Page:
Opening the black box of clinical judgment—an overviewBMJ 1999; 319 doi: https://doi.org/10.1136/bmj.319.7220.1279 (Published 13 November 1999) Cite this as: BMJ 1999;319:1279
- Lawrence L Weed, president (email@example.com)a,
- Lincoln Weed, attorneyb
- a PKC Corporation, Box A-8, Burlington, Vermont 05401-1530, USA
- b Groom Law Group, 1701 Pennsylvania Avenue NW, Washington, DC 20006-5893, USA
- Correspondence to: L L Weed
In all advanced healthcare systems, medical decision making depends on cognitive inputs from highly trained doctors. Yet those cognitive inputs fall short of what the practice of medicine requires. The reason is that doctors are expected to do the impossible—firstly, to recall and process complex information reliably under severe time constraints, and then to identify the decisions that patients would make for themselves were they fully informed. The inevitable outcome is that doctors' decisions too often cannot be justified in light of available knowledge, medical risk, cost, benefit, or patients' desires.
The impossible is expected of doctors because we are socialised to rely on their acquired knowledge and cognitive abilities. But cognitive psychology has shown that the human mind normally functions by oversimplifying and filtering complex information. In contrast, modern electronic tools, if properly designed, can empower the mind to systematically consider all available details and their possible combinations. A new division of intellectual labour in medicine is therefore possible—a division between electronic tools that retrieve and process information, and users who apply judgment and values to arrive at medical decisions.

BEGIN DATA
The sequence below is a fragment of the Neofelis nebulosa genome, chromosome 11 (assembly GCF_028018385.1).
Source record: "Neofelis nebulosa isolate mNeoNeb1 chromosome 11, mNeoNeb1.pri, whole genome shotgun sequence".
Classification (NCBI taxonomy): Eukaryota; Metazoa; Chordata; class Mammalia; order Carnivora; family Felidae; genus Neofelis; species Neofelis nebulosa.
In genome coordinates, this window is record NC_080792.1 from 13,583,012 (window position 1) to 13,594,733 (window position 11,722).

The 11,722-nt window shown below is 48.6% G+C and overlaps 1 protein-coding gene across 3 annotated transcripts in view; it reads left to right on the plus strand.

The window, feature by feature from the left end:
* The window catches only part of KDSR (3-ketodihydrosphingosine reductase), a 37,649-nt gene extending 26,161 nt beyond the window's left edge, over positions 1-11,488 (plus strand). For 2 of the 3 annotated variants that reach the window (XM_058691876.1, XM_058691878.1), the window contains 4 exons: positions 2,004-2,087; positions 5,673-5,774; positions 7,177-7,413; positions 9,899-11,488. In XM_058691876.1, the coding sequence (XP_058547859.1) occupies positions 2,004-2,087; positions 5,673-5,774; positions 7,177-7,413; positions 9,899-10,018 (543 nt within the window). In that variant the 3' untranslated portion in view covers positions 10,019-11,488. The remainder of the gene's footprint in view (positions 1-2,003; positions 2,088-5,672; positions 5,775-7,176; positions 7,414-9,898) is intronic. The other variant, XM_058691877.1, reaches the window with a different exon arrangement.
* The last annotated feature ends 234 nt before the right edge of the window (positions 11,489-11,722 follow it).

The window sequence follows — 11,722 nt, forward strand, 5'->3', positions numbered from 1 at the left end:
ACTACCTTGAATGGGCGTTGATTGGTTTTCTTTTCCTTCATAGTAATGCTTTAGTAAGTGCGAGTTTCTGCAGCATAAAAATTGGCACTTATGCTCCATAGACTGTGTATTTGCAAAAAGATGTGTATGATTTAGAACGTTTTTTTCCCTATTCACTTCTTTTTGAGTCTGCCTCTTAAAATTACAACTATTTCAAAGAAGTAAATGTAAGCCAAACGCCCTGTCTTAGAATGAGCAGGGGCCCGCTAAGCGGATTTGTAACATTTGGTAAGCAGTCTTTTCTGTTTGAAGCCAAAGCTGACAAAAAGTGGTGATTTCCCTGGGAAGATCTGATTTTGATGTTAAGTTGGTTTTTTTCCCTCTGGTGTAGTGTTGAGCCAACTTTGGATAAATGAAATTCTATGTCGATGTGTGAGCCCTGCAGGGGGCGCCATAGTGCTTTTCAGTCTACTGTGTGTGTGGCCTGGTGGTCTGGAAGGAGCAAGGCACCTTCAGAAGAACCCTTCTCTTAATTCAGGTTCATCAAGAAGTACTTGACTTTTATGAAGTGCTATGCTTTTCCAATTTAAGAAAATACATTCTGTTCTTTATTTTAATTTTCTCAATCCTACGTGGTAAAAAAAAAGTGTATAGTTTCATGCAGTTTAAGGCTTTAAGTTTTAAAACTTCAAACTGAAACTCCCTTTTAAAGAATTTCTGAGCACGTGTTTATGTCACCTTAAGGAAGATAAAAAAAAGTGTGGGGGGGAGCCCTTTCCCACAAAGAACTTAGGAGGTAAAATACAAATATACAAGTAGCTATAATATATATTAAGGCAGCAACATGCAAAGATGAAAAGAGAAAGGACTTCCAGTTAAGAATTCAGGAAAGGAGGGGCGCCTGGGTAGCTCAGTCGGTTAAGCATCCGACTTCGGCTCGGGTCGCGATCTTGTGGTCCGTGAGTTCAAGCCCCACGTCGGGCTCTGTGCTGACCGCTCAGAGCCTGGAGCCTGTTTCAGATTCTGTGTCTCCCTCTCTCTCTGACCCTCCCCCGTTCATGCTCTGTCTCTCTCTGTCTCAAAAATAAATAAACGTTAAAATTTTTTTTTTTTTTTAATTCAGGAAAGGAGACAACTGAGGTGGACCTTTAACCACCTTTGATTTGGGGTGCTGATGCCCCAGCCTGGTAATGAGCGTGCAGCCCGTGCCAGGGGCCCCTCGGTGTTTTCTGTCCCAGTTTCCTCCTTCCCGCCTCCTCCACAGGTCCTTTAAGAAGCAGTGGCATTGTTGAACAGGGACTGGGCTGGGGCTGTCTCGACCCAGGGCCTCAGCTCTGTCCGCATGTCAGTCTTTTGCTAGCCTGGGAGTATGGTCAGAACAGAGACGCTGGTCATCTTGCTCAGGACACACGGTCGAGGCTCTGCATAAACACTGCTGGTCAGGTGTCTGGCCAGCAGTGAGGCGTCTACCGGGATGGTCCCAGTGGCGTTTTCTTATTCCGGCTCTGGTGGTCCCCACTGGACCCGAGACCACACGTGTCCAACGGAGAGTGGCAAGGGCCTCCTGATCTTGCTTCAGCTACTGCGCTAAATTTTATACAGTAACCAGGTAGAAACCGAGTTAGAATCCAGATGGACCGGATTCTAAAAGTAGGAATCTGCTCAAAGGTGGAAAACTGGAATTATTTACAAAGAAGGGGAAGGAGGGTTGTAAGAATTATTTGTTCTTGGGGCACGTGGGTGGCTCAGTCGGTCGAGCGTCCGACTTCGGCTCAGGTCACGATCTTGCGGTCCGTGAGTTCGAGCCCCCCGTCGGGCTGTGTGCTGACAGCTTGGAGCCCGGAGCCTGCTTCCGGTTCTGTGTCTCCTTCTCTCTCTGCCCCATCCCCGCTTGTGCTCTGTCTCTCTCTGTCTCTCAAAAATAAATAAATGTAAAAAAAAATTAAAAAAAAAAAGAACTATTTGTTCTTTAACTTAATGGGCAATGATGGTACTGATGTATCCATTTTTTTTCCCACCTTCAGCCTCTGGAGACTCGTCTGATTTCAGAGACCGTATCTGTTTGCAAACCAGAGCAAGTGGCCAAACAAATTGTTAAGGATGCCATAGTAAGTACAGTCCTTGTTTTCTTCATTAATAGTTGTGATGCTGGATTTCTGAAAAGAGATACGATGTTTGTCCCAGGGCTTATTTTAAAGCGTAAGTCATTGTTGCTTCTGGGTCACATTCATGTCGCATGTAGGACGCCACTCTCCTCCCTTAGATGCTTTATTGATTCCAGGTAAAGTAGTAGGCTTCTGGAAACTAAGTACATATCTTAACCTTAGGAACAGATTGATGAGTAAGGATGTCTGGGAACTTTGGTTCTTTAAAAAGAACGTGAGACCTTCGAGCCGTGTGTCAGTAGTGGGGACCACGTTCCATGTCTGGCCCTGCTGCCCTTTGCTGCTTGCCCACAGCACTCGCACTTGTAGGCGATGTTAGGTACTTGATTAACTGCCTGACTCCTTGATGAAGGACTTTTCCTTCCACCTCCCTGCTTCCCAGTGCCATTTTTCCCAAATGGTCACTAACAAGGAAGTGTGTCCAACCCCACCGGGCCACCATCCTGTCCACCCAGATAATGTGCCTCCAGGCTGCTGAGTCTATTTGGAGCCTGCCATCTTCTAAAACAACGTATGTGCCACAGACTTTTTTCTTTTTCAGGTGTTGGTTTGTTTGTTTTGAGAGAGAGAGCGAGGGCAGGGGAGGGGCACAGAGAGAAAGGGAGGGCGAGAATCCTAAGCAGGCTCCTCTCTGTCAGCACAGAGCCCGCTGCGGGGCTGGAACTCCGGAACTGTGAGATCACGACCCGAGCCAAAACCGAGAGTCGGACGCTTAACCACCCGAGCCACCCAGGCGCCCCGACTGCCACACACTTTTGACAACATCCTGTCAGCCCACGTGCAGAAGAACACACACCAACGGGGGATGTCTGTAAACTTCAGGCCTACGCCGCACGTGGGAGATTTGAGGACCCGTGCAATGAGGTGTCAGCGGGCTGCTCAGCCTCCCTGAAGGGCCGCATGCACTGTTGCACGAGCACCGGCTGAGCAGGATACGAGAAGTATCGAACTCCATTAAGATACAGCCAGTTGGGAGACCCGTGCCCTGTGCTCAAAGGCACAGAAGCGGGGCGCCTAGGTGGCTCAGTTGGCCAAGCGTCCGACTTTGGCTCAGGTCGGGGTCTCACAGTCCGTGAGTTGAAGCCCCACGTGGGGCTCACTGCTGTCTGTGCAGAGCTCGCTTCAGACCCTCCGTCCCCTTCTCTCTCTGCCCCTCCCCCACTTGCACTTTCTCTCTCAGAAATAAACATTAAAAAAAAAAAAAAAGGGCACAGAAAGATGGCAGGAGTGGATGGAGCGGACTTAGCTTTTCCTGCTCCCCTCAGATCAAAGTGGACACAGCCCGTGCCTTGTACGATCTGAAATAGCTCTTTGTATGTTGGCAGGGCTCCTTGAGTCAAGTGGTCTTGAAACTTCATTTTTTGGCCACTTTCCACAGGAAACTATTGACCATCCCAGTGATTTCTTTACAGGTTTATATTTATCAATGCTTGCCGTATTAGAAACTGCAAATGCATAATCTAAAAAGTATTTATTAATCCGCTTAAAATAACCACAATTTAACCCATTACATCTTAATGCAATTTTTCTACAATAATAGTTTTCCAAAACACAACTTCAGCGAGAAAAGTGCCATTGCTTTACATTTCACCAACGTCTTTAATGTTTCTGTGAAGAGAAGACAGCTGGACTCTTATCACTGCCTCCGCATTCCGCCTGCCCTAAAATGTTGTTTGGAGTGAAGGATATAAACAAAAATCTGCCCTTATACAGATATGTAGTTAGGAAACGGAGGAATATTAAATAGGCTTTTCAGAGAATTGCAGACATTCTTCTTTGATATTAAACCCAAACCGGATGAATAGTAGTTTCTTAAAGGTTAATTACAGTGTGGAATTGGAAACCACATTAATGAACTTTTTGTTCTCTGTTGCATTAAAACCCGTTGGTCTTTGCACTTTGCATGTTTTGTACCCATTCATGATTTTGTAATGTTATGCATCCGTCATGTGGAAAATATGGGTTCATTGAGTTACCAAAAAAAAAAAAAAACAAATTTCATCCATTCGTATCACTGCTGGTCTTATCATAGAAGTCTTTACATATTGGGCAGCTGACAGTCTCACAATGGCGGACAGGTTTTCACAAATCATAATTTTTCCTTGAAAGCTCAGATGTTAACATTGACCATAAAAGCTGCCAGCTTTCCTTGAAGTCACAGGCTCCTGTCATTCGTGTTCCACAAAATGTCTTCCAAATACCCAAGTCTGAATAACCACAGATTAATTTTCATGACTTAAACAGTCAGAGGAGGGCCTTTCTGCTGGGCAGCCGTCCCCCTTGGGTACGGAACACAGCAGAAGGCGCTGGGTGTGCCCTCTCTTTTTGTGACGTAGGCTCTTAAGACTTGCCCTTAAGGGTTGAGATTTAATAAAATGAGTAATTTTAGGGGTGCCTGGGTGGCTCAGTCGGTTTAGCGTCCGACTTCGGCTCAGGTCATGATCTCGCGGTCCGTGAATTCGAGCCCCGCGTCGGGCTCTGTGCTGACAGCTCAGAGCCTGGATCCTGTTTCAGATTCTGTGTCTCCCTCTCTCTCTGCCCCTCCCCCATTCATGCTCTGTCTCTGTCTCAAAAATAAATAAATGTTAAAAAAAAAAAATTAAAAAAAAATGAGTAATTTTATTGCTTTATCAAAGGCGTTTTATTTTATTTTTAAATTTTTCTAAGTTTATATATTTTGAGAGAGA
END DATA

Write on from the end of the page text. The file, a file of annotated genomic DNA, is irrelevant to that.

Medical decision making requires combinatorial analysis to comprehend patients' uniqueness and avoid harmful, unnecessary trial and error
Combinatorial analysis combines numerous, simple, inexpensive observations, tests, and procedures on a patient with medical knowledge to identify all individually relevant options, and the pros and cons of each for the patient
The apparent difficulties of a combinatorial approach—gathering comprehensive data and linking it with the medical knowledge base—are avoidable when properly designed software tools are habitually used
The actions of caregivers and the medical knowledge they use must be subject to effective feedback, which requires medical records with a problem oriented structure
New systems are needed not only to improve cognitive inputs to medical decision making but also to improve manual …